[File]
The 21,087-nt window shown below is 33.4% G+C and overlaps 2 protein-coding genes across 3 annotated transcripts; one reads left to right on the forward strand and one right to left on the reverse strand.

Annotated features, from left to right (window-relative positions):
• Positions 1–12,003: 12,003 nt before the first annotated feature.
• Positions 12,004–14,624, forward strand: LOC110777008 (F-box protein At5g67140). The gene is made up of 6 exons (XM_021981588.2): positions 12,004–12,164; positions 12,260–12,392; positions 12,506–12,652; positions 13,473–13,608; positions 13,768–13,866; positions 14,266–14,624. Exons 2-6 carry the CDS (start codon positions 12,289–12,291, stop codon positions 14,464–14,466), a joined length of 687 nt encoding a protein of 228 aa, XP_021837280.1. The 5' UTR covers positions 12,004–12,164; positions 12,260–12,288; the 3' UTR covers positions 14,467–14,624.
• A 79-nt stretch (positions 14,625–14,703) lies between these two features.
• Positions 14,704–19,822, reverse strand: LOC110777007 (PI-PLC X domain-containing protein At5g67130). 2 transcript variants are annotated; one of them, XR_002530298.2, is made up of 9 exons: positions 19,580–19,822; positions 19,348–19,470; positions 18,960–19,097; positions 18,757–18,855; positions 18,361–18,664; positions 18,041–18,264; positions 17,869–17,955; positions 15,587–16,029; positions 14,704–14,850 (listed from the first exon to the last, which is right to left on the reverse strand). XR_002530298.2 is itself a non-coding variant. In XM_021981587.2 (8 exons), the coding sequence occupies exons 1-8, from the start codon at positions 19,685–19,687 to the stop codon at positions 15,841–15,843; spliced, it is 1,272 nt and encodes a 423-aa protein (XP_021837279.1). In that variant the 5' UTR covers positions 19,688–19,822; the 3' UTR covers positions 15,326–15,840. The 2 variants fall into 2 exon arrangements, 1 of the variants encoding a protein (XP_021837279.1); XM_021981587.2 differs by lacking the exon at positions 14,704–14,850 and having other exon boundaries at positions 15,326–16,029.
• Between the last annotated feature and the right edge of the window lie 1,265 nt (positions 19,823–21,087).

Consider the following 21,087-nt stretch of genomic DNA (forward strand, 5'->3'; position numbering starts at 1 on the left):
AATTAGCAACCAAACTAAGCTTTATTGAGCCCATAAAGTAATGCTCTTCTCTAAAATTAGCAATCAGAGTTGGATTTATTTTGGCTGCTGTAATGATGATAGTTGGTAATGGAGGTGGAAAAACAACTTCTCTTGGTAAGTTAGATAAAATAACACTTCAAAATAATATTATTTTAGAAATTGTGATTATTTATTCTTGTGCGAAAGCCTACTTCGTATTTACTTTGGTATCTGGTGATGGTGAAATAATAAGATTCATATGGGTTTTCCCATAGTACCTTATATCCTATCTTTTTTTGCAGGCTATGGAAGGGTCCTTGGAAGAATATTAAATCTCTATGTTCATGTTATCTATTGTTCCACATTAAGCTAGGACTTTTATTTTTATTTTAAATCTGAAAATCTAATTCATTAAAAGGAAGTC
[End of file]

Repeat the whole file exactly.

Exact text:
The 21,087-nt window shown below is 33.4% G+C and overlaps 2 protein-coding genes across 3 annotated transcripts; one reads left to right on the forward strand and one right to left on the reverse strand.

Annotated features, from left to right (window-relative positions):
• Positions 1–12,003: 12,003 nt before the first annotated feature.
• Positions 12,004–14,624, forward strand: LOC110777008 (F-box protein At5g67140). The gene is made up of 6 exons (XM_021981588.2): positions 12,004–12,164; positions 12,260–12,392; positions 12,506–12,652; positions 13,473–13,608; positions 13,768–13,866; positions 14,266–14,624. Exons 2-6 carry the CDS (start codon positions 12,289–12,291, stop codon positions 14,464–14,466), a joined length of 687 nt encoding a protein of 228 aa, XP_021837280.1. The 5' UTR covers positions 12,004–12,164; positions 12,260–12,288; the 3' UTR covers positions 14,467–14,624.
• A 79-nt stretch (positions 14,625–14,703) lies between these two features.
• Positions 14,704–19,822, reverse strand: LOC110777007 (PI-PLC X domain-containing protein At5g67130). 2 transcript variants are annotated; one of them, XR_002530298.2, is made up of 9 exons: positions 19,580–19,822; positions 19,348–19,470; positions 18,960–19,097; positions 18,757–18,855; positions 18,361–18,664; positions 18,041–18,264; positions 17,869–17,955; positions 15,587–16,029; positions 14,704–14,850 (listed from the first exon to the last, which is right to left on the reverse strand). XR_002530298.2 is itself a non-coding variant. In XM_021981587.2 (8 exons), the coding sequence occupies exons 1-8, from the start codon at positions 19,685–19,687 to the stop codon at positions 15,841–15,843; spliced, it is 1,272 nt and encodes a 423-aa protein (XP_021837279.1). In that variant the 5' UTR covers positions 19,688–19,822; the 3' UTR covers positions 15,326–15,840. The 2 variants fall into 2 exon arrangements, 1 of the variants encoding a protein (XP_021837279.1); XM_021981587.2 differs by lacking the exon at positions 14,704–14,850 and having other exon boundaries at positions 15,326–16,029.
• Between the last annotated feature and the right edge of the window lie 1,265 nt (positions 19,823–21,087).

Consider the following 21,087-nt stretch of genomic DNA (forward strand, 5'->3'; position numbering starts at 1 on the left):
AATTAGCAACCAAACTAAGCTTTATTGAGCCCATAAAGTAATGCTCTTCTCTAAAATTAGCAATCAGAGTTGGATTTATTTTGGCTGCTGTAATGATGATAGTTGGTAATGGAGGTGGAAAAACAACTTCTCTTGGTAAGTTAGATAAAATAACACTTCAAAATAATATTATTTTAGAAATTGTGATTATTTATTCTTGTGCGAAAGCCTACTTCGTATTTACTTTGGTATCTGGTGATGGTGAAATAATAAGATTCATATGGGTTTTCCCATAGTACCTTATATCCTATCTTTTTTTGCAGGCTATGGAAGGGTCCTTGGAAGAATATTAAATCTCTATGTTCATGTTATCTATTGTTCCACATTAAGCTAGGACTTTTATTTTTATTTTAAATCTGAAAATCTAATTCATTAAAAGGAAGTC